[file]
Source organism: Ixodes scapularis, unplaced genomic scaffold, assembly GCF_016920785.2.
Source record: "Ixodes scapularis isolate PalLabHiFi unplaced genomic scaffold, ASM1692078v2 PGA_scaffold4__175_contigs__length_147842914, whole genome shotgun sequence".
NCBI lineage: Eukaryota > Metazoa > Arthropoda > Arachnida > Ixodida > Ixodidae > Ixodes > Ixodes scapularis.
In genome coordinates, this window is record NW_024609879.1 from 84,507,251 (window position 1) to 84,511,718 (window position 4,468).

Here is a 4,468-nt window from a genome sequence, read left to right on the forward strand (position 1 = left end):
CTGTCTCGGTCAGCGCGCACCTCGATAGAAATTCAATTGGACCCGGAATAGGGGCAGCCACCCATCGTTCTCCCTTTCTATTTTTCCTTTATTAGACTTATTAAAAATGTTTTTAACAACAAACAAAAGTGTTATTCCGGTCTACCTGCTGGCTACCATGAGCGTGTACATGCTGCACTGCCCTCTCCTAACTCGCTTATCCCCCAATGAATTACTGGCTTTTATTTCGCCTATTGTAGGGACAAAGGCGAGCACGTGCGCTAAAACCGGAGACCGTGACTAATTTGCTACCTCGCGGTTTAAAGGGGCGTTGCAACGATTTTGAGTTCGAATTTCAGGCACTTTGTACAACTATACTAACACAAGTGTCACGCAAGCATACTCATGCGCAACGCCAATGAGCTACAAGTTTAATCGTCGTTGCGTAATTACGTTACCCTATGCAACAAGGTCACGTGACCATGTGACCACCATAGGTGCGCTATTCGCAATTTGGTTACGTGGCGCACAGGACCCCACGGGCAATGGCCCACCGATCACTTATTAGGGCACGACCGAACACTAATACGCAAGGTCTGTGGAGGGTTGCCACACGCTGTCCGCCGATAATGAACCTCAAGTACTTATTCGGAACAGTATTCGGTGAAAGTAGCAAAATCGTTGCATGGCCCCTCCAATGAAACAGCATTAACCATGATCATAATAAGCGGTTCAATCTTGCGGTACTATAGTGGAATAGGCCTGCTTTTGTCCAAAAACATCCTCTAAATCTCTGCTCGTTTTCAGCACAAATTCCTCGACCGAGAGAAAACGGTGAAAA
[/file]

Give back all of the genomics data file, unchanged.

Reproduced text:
Source organism: Ixodes scapularis, unplaced genomic scaffold, assembly GCF_016920785.2.
Source record: "Ixodes scapularis isolate PalLabHiFi unplaced genomic scaffold, ASM1692078v2 PGA_scaffold4__175_contigs__length_147842914, whole genome shotgun sequence".
NCBI lineage: Eukaryota > Metazoa > Arthropoda > Arachnida > Ixodida > Ixodidae > Ixodes > Ixodes scapularis.
In genome coordinates, this window is record NW_024609879.1 from 84,507,251 (window position 1) to 84,511,718 (window position 4,468).

Here is a 4,468-nt window from a genome sequence, read left to right on the forward strand (position 1 = left end):
CTGTCTCGGTCAGCGCGCACCTCGATAGAAATTCAATTGGACCCGGAATAGGGGCAGCCACCCATCGTTCTCCCTTTCTATTTTTCCTTTATTAGACTTATTAAAAATGTTTTTAACAACAAACAAAAGTGTTATTCCGGTCTACCTGCTGGCTACCATGAGCGTGTACATGCTGCACTGCCCTCTCCTAACTCGCTTATCCCCCAATGAATTACTGGCTTTTATTTCGCCTATTGTAGGGACAAAGGCGAGCACGTGCGCTAAAACCGGAGACCGTGACTAATTTGCTACCTCGCGGTTTAAAGGGGCGTTGCAACGATTTTGAGTTCGAATTTCAGGCACTTTGTACAACTATACTAACACAAGTGTCACGCAAGCATACTCATGCGCAACGCCAATGAGCTACAAGTTTAATCGTCGTTGCGTAATTACGTTACCCTATGCAACAAGGTCACGTGACCATGTGACCACCATAGGTGCGCTATTCGCAATTTGGTTACGTGGCGCACAGGACCCCACGGGCAATGGCCCACCGATCACTTATTAGGGCACGACCGAACACTAATACGCAAGGTCTGTGGAGGGTTGCCACACGCTGTCCGCCGATAATGAACCTCAAGTACTTATTCGGAACAGTATTCGGTGAAAGTAGCAAAATCGTTGCATGGCCCCTCCAATGAAACAGCATTAACCATGATCATAATAAGCGGTTCAATCTTGCGGTACTATAGTGGAATAGGCCTGCTTTTGTCCAAAAACATCCTCTAAATCTCTGCTCGTTTTCAGCACAAATTCCTCGACCGAGAGAAAACGGTGAAAA